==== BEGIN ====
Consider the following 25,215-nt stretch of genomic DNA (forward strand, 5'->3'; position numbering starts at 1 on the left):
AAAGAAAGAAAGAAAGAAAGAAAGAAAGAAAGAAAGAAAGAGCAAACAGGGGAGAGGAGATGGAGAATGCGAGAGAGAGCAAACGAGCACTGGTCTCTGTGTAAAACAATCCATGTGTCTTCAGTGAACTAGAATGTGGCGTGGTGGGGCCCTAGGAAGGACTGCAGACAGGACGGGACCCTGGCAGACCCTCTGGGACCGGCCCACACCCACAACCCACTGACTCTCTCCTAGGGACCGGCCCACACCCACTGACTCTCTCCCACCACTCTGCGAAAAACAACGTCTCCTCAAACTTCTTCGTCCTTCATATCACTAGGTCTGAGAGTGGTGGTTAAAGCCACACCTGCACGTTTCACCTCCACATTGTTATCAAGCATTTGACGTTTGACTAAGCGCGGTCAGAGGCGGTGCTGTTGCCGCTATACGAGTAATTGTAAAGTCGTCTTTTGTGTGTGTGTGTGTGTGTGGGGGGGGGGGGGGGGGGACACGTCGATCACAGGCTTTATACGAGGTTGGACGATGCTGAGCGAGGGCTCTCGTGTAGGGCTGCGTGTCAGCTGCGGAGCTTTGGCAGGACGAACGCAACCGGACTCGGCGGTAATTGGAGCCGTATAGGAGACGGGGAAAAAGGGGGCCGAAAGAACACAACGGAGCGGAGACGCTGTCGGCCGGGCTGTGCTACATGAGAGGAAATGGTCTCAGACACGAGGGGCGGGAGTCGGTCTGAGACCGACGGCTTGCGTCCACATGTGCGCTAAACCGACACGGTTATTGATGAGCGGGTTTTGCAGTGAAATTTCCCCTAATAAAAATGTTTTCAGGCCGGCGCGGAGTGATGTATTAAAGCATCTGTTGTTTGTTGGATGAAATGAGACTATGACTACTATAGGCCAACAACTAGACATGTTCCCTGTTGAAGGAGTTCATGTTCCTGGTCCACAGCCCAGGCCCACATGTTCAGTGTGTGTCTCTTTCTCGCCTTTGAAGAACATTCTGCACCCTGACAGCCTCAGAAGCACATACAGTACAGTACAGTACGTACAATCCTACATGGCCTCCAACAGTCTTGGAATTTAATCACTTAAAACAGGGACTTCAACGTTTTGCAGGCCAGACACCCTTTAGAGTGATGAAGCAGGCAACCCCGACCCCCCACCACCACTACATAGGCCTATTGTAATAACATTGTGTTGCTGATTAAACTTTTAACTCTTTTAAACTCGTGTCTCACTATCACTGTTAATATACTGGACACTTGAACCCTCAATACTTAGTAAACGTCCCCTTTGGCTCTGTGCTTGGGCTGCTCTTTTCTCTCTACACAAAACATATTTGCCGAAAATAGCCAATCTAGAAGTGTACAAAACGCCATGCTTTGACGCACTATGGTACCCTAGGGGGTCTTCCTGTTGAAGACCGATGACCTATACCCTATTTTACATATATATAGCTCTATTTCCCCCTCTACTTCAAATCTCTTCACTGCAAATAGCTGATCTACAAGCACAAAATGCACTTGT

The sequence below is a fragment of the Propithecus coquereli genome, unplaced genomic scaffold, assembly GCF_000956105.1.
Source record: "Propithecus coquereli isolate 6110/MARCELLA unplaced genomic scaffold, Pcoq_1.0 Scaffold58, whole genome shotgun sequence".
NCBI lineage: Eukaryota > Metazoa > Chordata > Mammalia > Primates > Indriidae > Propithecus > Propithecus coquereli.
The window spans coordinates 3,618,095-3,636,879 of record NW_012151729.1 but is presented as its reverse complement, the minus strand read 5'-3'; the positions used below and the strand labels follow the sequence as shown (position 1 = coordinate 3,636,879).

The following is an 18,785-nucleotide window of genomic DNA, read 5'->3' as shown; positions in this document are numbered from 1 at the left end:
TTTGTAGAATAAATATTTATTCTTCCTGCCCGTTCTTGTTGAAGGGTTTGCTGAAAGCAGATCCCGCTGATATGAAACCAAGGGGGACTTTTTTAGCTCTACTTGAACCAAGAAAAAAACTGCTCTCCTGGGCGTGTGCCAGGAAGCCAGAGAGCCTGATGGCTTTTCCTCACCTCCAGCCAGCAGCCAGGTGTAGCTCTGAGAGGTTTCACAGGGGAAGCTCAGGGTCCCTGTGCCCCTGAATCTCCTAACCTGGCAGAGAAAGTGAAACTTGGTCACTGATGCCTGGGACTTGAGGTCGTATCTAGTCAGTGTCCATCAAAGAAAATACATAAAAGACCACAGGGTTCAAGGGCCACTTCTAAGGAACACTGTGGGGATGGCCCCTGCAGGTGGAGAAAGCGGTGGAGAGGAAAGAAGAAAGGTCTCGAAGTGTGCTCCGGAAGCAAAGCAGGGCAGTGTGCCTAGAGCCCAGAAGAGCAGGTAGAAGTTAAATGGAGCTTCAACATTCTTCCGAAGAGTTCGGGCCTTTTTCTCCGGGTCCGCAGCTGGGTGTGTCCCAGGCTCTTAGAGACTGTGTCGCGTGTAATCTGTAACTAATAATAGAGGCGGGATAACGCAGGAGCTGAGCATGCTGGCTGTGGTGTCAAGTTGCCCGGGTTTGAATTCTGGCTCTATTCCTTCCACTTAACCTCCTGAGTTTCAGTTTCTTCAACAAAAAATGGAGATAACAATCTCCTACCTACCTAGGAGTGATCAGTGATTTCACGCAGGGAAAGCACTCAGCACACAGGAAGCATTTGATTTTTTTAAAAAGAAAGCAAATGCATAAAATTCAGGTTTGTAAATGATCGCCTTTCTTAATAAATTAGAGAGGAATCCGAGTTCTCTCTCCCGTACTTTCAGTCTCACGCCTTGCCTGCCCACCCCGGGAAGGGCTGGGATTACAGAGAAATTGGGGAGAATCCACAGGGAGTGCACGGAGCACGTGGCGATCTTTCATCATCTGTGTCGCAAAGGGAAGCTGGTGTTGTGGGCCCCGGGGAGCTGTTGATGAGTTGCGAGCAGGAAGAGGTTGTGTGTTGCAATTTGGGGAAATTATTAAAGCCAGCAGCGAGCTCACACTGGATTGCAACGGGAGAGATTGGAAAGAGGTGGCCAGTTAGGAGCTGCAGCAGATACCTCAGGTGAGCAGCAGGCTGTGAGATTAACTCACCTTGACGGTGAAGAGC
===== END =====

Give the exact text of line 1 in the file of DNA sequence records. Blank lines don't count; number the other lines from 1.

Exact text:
Consider the following 25,215-nt stretch of genomic DNA (forward strand, 5'->3'; position numbering starts at 1 on the left):